Rosuvastatin did not reduce the primary outcome or the number of deaths from any cause in older patients with systolic heart failure, although the drug did reduce the number of cardiovascular (CV) hospitalizations, according to a study in the Nov. 29 issue of the New England Journal of Medicine.
John Kjekshus, MD, from the department of cardiology at the University of Oslo, Rikshospitalet University Hospital in Oslo, Norway, and colleagues examined 5,011 patients at least 60 years of age with N.Y. Heart Association class II, III, or IV ischemic, systolic heart failure. Patients were randomly assigned to receive 10 mg of rosuvastatin (Crestor from AstraZeneca) or placebo per day.
The authors wrote that the primary composite outcome was death from CV causes, nonfatal MI or nonfatal stroke. Secondary outcomes included death from any cause, any coronary event, death from CV causes and the number of hospitalizations.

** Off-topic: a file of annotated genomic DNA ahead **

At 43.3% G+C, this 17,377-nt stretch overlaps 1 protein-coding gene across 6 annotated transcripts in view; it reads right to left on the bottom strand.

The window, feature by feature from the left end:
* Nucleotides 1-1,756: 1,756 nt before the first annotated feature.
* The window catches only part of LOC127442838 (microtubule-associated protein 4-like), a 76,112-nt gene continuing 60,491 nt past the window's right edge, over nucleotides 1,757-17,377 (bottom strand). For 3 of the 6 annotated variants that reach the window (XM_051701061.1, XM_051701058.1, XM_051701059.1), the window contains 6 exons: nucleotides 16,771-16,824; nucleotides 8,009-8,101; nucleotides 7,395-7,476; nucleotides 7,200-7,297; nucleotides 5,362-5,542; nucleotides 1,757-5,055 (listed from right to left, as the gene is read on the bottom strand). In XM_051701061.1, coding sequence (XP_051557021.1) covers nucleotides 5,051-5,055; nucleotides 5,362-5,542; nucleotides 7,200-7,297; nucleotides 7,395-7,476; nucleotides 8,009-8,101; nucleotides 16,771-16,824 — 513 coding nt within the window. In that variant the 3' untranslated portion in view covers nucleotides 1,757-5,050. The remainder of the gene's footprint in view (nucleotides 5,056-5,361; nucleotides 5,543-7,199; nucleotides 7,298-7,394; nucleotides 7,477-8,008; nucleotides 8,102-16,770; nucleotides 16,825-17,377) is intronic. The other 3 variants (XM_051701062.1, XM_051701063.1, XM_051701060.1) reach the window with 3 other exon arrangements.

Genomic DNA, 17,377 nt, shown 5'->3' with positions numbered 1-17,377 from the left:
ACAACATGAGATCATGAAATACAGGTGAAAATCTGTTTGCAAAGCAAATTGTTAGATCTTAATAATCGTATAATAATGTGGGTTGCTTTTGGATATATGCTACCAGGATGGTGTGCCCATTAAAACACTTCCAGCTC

As compared with the placebo group, the researchers found that the patients in the rosuvastatin group had decreased levels of low-density lipoprotein cholesterol (difference between groups was 45 percent) and of high-sensitivity C-reactive protein (difference between groups, 37.1 percent).
During a median follow-up of 32.8 months, they found that the primary outcome occurred in 692 patients in the rosuvastatin group and 732 in the placebo group, and 728 patients and 759 patients, respectively, died.
Overall, Kjekshus and colleagues said that there were no significant differences between the two groups in the coronary outcome or death from CV causes. In a pre-specified secondary analysis, there were fewer hospitalizations for CV causes in the rosuvastatin group (2,193) than in the placebo group (2,564). No excessive episodes of muscle-related or other adverse events occurred in the rosuvastatin group.
While the authors said that the drug did not cause safety problems, they also noted that they “do not know exactly why rosuvastatin did not reduce the frequency of the primary composite outcome.”
However, Kjekshus and colleagues said that rosuvastatin reduced the number of hospitalizations for cardiovascular causes, in addition to effectively reducing levels of LDL cholesterol and high-sensitivity C-reactive protein.
AstraZeneca funded the study.